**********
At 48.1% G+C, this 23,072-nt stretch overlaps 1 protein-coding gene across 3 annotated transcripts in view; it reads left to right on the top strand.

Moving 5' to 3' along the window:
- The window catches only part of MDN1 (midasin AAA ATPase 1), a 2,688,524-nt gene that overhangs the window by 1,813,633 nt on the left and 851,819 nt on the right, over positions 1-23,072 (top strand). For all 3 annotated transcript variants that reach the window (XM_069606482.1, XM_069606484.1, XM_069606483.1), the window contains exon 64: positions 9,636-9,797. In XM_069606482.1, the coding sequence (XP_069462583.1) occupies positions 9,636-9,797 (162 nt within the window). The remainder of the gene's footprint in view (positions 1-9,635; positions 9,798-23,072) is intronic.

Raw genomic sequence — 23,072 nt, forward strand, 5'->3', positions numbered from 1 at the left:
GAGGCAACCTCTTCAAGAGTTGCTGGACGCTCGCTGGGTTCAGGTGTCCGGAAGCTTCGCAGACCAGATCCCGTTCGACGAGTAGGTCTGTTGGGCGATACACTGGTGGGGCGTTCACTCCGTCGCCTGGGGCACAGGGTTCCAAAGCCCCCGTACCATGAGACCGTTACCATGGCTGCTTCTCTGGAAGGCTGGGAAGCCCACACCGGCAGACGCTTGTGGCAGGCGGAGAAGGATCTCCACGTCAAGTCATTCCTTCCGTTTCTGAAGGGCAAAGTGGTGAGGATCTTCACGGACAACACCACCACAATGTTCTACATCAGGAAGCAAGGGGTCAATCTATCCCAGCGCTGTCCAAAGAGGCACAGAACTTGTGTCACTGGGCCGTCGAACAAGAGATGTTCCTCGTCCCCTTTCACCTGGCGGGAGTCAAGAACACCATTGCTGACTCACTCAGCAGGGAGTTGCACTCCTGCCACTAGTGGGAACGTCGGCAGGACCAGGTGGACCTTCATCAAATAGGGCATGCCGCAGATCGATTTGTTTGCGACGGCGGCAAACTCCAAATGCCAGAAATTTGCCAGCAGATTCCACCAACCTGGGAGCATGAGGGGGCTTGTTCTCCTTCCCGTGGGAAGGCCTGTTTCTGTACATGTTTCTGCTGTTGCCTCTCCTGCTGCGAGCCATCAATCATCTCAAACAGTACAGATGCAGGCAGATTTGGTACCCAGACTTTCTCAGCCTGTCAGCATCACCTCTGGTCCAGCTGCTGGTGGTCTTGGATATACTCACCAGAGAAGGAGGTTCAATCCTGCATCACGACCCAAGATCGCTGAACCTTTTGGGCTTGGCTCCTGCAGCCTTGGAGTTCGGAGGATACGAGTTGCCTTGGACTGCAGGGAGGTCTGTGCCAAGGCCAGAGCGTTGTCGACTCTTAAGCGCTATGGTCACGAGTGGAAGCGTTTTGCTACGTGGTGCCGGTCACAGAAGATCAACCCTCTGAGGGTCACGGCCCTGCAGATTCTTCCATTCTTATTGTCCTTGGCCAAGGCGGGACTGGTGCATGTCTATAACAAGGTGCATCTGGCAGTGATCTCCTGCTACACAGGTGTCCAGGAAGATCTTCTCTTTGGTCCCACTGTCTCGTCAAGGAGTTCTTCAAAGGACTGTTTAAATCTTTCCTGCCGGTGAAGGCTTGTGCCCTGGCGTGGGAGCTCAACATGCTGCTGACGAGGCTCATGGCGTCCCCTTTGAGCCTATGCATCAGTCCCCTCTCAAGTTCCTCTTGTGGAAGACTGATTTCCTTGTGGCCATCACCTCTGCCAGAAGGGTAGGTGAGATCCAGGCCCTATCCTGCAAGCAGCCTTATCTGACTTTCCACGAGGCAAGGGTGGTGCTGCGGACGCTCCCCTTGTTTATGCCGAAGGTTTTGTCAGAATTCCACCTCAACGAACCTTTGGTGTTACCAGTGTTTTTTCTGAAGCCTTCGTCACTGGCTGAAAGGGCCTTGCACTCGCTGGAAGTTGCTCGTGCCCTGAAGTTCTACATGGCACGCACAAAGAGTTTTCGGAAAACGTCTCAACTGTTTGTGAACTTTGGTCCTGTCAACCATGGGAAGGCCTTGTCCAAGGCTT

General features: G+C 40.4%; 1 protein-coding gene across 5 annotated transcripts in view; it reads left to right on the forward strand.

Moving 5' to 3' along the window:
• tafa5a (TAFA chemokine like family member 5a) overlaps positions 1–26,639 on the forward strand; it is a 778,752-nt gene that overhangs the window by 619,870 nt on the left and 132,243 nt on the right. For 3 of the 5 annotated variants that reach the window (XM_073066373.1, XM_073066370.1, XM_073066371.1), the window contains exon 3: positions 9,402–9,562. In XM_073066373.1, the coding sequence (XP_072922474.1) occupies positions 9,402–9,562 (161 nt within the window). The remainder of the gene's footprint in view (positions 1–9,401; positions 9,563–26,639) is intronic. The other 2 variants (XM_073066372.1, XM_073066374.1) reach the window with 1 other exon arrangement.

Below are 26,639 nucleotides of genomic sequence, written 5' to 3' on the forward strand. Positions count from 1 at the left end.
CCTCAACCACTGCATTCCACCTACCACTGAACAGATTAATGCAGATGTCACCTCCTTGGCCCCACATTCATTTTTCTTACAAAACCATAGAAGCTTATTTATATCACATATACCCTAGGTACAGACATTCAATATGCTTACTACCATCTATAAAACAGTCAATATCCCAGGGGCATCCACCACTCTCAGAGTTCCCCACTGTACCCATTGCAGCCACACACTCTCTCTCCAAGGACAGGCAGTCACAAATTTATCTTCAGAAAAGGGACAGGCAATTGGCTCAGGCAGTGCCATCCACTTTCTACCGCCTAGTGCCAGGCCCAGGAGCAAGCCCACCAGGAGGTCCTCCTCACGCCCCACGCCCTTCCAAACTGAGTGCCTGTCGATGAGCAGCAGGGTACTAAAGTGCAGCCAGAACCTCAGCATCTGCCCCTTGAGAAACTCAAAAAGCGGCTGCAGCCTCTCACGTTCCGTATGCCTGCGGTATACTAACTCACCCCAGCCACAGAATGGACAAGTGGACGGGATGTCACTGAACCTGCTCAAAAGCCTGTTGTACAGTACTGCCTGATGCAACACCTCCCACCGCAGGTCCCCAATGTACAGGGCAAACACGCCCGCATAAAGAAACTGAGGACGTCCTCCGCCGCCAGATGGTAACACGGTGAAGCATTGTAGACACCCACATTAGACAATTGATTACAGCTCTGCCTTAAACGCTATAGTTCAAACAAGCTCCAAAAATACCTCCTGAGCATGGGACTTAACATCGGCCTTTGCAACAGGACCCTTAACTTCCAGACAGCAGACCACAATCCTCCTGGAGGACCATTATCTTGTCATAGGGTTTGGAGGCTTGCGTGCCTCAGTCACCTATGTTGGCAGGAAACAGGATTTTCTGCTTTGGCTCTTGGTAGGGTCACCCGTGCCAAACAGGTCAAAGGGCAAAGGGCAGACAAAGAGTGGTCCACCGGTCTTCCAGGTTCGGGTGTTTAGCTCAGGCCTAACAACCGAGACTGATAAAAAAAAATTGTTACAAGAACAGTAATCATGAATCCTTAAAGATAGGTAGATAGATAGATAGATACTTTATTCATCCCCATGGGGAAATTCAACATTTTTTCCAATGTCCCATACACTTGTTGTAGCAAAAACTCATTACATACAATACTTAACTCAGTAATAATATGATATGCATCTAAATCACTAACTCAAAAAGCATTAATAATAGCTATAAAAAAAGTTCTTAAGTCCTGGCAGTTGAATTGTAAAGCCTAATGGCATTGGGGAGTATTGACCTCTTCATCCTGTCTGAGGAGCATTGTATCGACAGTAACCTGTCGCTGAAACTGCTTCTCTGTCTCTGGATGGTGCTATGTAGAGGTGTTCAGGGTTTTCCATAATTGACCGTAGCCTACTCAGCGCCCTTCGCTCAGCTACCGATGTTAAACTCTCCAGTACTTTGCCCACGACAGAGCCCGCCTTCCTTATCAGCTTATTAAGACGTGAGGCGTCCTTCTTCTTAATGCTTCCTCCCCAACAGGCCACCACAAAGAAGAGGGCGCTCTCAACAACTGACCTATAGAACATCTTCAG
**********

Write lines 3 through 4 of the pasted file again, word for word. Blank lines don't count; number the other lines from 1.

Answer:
- The window catches only part of MDN1 (midasin AAA ATPase 1), a 2,688,524-nt gene that overhangs the window by 1,813,633 nt on the left and 851,819 nt on the right, over positions 1-23,072 (top strand). For all 3 annotated transcript variants that reach the window (XM_069606482.1, XM_069606484.1, XM_069606483.1), the window contains exon 64: positions 9,636-9,797. In XM_069606482.1, the coding sequence (XP_069462583.1) occupies positions 9,636-9,797 (162 nt within the window). The remainder of the gene's footprint in view (positions 1-9,635; positions 9,798-23,072) is intronic.

Raw genomic sequence — 23,072 nt, forward strand, 5'->3', positions numbered from 1 at the left: